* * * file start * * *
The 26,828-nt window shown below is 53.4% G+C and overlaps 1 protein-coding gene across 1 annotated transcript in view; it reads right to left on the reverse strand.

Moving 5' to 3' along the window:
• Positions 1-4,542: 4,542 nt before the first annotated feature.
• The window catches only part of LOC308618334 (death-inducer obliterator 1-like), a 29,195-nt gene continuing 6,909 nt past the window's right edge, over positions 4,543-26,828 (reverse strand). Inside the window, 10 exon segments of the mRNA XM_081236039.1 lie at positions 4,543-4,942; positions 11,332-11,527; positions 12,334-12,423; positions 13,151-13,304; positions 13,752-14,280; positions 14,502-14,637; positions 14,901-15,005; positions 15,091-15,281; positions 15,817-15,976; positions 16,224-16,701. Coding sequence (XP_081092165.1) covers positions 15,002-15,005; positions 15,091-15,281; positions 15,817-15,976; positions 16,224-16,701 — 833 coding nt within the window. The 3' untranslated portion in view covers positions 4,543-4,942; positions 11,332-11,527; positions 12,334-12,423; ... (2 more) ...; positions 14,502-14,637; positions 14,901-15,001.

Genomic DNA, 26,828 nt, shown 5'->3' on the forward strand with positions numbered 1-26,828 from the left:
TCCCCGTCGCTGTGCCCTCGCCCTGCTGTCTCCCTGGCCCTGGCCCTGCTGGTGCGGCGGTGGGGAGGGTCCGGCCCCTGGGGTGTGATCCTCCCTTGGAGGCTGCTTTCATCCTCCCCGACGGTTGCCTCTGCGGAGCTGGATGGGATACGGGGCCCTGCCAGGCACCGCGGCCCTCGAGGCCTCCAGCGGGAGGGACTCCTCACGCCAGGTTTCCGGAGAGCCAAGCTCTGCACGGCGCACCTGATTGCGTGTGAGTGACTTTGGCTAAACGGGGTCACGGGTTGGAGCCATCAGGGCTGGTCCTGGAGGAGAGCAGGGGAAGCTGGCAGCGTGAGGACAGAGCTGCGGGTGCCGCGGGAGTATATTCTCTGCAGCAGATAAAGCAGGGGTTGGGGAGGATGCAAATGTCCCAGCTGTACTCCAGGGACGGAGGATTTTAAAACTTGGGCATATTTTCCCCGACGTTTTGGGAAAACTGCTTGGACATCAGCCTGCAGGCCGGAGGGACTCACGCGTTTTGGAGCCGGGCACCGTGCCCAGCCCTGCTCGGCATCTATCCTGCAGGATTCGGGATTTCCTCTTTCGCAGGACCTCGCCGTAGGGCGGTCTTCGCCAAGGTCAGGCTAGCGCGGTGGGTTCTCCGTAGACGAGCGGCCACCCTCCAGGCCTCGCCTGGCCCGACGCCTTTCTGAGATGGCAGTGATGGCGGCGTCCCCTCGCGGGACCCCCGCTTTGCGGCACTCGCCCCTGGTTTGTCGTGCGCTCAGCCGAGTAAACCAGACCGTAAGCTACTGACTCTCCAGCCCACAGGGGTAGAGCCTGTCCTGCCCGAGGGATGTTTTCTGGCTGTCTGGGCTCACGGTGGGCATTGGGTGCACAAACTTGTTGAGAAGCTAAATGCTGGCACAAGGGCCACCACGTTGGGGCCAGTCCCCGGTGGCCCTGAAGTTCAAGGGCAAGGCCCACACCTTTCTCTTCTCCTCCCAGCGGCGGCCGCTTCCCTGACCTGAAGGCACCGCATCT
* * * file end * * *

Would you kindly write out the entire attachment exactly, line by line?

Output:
The 26,828-nt window shown below is 53.4% G+C and overlaps 1 protein-coding gene across 1 annotated transcript in view; it reads right to left on the reverse strand.

Moving 5' to 3' along the window:
• Positions 1-4,542: 4,542 nt before the first annotated feature.
• The window catches only part of LOC308618334 (death-inducer obliterator 1-like), a 29,195-nt gene continuing 6,909 nt past the window's right edge, over positions 4,543-26,828 (reverse strand). Inside the window, 10 exon segments of the mRNA XM_081236039.1 lie at positions 4,543-4,942; positions 11,332-11,527; positions 12,334-12,423; positions 13,151-13,304; positions 13,752-14,280; positions 14,502-14,637; positions 14,901-15,005; positions 15,091-15,281; positions 15,817-15,976; positions 16,224-16,701. Coding sequence (XP_081092165.1) covers positions 15,002-15,005; positions 15,091-15,281; positions 15,817-15,976; positions 16,224-16,701 — 833 coding nt within the window. The 3' untranslated portion in view covers positions 4,543-4,942; positions 11,332-11,527; positions 12,334-12,423; ... (2 more) ...; positions 14,502-14,637; positions 14,901-15,001.

Genomic DNA, 26,828 nt, shown 5'->3' on the forward strand with positions numbered 1-26,828 from the left:
TCCCCGTCGCTGTGCCCTCGCCCTGCTGTCTCCCTGGCCCTGGCCCTGCTGGTGCGGCGGTGGGGAGGGTCCGGCCCCTGGGGTGTGATCCTCCCTTGGAGGCTGCTTTCATCCTCCCCGACGGTTGCCTCTGCGGAGCTGGATGGGATACGGGGCCCTGCCAGGCACCGCGGCCCTCGAGGCCTCCAGCGGGAGGGACTCCTCACGCCAGGTTTCCGGAGAGCCAAGCTCTGCACGGCGCACCTGATTGCGTGTGAGTGACTTTGGCTAAACGGGGTCACGGGTTGGAGCCATCAGGGCTGGTCCTGGAGGAGAGCAGGGGAAGCTGGCAGCGTGAGGACAGAGCTGCGGGTGCCGCGGGAGTATATTCTCTGCAGCAGATAAAGCAGGGGTTGGGGAGGATGCAAATGTCCCAGCTGTACTCCAGGGACGGAGGATTTTAAAACTTGGGCATATTTTCCCCGACGTTTTGGGAAAACTGCTTGGACATCAGCCTGCAGGCCGGAGGGACTCACGCGTTTTGGAGCCGGGCACCGTGCCCAGCCCTGCTCGGCATCTATCCTGCAGGATTCGGGATTTCCTCTTTCGCAGGACCTCGCCGTAGGGCGGTCTTCGCCAAGGTCAGGCTAGCGCGGTGGGTTCTCCGTAGACGAGCGGCCACCCTCCAGGCCTCGCCTGGCCCGACGCCTTTCTGAGATGGCAGTGATGGCGGCGTCCCCTCGCGGGACCCCCGCTTTGCGGCACTCGCCCCTGGTTTGTCGTGCGCTCAGCCGAGTAAACCAGACCGTAAGCTACTGACTCTCCAGCCCACAGGGGTAGAGCCTGTCCTGCCCGAGGGATGTTTTCTGGCTGTCTGGGCTCACGGTGGGCATTGGGTGCACAAACTTGTTGAGAAGCTAAATGCTGGCACAAGGGCCACCACGTTGGGGCCAGTCCCCGGTGGCCCTGAAGTTCAAGGGCAAGGCCCACACCTTTCTCTTCTCCTCCCAGCGGCGGCCGCTTCCCTGACCTGAAGGCACCGCATCT